Published on June 23, 2016

UNC REX Healthcare Donates Traveling AED to North Carolina Symphony


RALEIGH, NC – UNC REX Healthcare (UNC REX) is proud to donate an automated external defibrillator to the North Carolina Symphony, improving the odds of survival if someone at a concert has a life-threatening cardiac event. The life-saving device will travel with the Symphony. Every year, the orchestra performs more than 175 concerts, including about 60 concerts in the Raleigh-Durham-Chapel Hill metropolitan area.

On Saturday, June 25, a representative from UNC REX will formally present the device at the UNC REX Healthcare Summerfest concert The Music of David Bowie. Violinist Maria Meyer will accept the gift on behalf of the musicians and staff of the North Carolina Symphony. The presentation will take place just before the start of the performance at Cary’s Koka Booth Amphitheatre.

“No matter what setting you’re in, if someone has a cardiac event, it’s frightening,” said North Carolina Symphony President and CEO Sandi Macdonald. “Having a traveling AED from UNC REX helps us rest assured that help is always nearby for our musicians, staff and audience members. Our Symphony staff and musicians are also now trained to assist in the rare case that assistance is needed.” 

UNC REX encourages all citizens to educate themselves on the warning signs of a heart attack and to seek out AED training for their workplaces. The warning signs include chest pressure that lasts for more than a few minutes, shortness of breath, or pain in other areas such as the arms and neck.

“AEDs are becoming more common in workplaces and public venues, which could mean the difference between life and death in some situations,” said Tom Williams, vice president of Ambulatory Services at UNC REX. “Our hope is that by donating an AED, providing training on how to use it and raising awareness around the warning signs, we can help save more lives across our community and beyond.”

UNC REX is committed to improving the overall health of our community, and increasing wellness, prevention and education related to cardiovascular disease. A new mobile heart vehicle recently hit the road to provide screenings and demonstrations at employers, community events and more. And the new, state-of-the-art North Carolina Heart & Vascular Hospital under construction on the main Raleigh campus will serve as a destination for the latest care and treatment, as well as prevention and education. The hospital is expected to open next year.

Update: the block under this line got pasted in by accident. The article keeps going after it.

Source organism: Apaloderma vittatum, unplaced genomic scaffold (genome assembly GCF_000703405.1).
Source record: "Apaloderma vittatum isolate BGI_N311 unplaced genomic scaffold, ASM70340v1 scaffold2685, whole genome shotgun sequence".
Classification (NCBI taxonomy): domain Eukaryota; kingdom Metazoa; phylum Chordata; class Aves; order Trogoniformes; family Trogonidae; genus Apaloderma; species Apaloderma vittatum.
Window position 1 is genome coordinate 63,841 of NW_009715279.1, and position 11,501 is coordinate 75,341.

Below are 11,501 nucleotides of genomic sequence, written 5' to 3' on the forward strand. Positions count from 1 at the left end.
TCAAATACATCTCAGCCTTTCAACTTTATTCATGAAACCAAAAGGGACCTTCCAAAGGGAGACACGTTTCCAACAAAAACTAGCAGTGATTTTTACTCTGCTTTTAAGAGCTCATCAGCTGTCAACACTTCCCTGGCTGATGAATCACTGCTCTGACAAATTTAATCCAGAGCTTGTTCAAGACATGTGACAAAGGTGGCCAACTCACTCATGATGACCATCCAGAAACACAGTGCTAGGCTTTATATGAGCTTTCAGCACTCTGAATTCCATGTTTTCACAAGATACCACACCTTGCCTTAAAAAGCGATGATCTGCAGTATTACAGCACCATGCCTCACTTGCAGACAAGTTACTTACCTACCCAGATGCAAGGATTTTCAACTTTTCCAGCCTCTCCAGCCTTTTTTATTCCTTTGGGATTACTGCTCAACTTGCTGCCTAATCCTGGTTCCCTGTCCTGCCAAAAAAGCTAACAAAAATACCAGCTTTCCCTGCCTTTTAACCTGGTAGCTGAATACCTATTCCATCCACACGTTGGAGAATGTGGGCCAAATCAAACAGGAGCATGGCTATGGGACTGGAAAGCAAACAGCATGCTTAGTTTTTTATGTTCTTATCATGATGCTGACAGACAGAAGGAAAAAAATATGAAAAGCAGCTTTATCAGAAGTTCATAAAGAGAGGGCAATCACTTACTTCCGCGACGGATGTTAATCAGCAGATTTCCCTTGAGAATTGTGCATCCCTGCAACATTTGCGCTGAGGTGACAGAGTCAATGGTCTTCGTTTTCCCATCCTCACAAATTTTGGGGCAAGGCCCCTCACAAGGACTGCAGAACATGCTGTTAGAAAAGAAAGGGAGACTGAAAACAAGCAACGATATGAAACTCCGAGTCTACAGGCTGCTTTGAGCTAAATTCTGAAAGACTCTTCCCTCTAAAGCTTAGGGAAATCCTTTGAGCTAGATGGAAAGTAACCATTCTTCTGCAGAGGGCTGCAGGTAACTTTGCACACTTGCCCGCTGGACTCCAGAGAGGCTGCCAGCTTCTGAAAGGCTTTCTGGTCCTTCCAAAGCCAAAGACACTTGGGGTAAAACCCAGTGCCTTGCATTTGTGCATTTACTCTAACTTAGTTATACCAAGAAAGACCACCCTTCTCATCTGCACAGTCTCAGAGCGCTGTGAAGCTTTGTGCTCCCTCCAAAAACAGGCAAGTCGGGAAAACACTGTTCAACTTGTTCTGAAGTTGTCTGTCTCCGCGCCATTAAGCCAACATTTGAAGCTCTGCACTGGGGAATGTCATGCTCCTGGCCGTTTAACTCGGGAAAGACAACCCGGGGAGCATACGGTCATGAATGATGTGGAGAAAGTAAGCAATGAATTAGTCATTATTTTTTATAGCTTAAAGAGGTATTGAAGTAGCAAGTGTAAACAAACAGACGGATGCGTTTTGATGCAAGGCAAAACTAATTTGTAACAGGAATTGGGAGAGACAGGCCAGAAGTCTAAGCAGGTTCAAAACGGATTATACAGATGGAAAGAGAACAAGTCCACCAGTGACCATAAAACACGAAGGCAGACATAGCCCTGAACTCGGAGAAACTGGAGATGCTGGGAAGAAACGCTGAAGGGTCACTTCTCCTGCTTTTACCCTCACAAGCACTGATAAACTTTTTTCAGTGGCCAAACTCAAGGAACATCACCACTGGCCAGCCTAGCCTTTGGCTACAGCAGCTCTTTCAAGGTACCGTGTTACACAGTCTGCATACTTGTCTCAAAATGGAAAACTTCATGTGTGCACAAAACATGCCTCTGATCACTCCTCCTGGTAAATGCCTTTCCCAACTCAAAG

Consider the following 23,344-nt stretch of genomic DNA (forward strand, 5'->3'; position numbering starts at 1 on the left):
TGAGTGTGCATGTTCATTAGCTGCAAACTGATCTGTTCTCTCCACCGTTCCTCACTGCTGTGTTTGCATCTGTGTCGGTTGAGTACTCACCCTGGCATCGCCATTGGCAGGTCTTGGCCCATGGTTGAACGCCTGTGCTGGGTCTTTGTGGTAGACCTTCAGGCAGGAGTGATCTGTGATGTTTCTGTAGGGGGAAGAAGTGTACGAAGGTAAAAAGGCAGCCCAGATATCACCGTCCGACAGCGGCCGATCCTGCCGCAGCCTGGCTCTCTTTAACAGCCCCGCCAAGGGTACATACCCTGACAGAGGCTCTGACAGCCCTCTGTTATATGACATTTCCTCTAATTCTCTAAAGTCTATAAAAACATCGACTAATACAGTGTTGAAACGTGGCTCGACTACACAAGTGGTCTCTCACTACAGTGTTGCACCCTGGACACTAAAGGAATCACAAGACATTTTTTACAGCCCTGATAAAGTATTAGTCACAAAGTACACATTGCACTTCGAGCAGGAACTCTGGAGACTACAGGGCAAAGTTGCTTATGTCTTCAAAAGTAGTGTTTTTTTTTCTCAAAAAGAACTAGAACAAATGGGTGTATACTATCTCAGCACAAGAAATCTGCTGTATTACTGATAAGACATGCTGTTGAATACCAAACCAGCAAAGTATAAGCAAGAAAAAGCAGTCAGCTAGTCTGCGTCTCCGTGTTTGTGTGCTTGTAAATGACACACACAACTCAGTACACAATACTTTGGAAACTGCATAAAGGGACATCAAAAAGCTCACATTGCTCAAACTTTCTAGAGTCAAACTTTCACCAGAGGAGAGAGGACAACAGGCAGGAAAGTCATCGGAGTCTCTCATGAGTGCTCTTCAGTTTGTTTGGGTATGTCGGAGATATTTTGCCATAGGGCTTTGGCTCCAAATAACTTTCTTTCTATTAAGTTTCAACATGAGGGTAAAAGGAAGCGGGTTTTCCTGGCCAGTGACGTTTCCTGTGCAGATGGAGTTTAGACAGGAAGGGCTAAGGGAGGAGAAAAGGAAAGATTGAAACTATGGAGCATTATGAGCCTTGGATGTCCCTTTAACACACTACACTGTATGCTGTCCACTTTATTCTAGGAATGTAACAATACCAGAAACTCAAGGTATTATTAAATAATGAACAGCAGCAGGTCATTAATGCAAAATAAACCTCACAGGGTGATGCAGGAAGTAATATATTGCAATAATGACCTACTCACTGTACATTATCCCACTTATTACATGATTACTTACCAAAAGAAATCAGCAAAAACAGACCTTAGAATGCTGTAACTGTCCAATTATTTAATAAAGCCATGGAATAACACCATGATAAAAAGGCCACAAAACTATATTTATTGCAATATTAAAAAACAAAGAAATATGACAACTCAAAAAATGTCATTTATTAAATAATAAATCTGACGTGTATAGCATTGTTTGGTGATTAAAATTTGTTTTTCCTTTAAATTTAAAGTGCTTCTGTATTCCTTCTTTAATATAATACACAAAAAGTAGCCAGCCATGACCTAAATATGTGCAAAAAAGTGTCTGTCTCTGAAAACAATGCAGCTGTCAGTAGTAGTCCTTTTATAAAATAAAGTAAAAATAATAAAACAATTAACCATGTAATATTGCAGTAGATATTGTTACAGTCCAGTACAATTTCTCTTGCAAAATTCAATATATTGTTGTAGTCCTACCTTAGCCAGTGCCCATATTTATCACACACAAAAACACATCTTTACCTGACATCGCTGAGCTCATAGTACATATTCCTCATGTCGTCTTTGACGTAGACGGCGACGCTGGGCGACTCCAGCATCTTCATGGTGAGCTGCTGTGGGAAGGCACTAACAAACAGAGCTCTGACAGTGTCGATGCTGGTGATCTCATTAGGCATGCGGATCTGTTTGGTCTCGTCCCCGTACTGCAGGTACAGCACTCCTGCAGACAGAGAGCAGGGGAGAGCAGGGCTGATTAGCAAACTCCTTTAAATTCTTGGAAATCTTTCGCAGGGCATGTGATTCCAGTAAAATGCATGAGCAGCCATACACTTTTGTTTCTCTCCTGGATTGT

The AED will travel with the North Carolina Symphony for upcoming concerts in July, including:

  • Free Independence Day celebration concert at Fayetteville’s Festival Park, July 1 at 8:00 p.m.
  • Annual “Stars and Stripes” concert in the Wilson Center at Cape Fear Community College in downtown Wilmington, July 2 at 7:30 p.m.
  • Free Independence Day celebration concert at Garner’s Lake Benson Park, July 3 at 8:30 p.m.
  • Free Independence Day celebration concert at Cary’s Booth Amphitheatre, July 4 at 7:30 p.m.


About the North Carolina Symphony

Founded in 1932, the North Carolina Symphony gives more than 175 performances annually to adults and school children. An entity of the North Carolina Department of Natural and Cultural Resources, the orchestra employs 66 professional musicians, under the artistic leadership of Music Director and Conductor Grant Llewellyn, Resident Conductor William Henry Curry, and Associate Conductor David Glover.

Based in downtown Raleigh’s spectacular Meymandi Concert Hall at the Duke Energy Center for the Performing Arts and an outdoor summer venue at Booth Amphitheatre in Cary, N.C., the Symphony performs about 60 concerts annually in the Raleigh, Durham, Chapel Hill and Cary metropolitan area. It holds regular concert series in Fayetteville, New Bern, Southern Pines and Wilmington—as well as individual concerts in many other North Carolina communities throughout the year—and conducts one of the most extensive education programs of any U.S. orchestra. Visit for more information.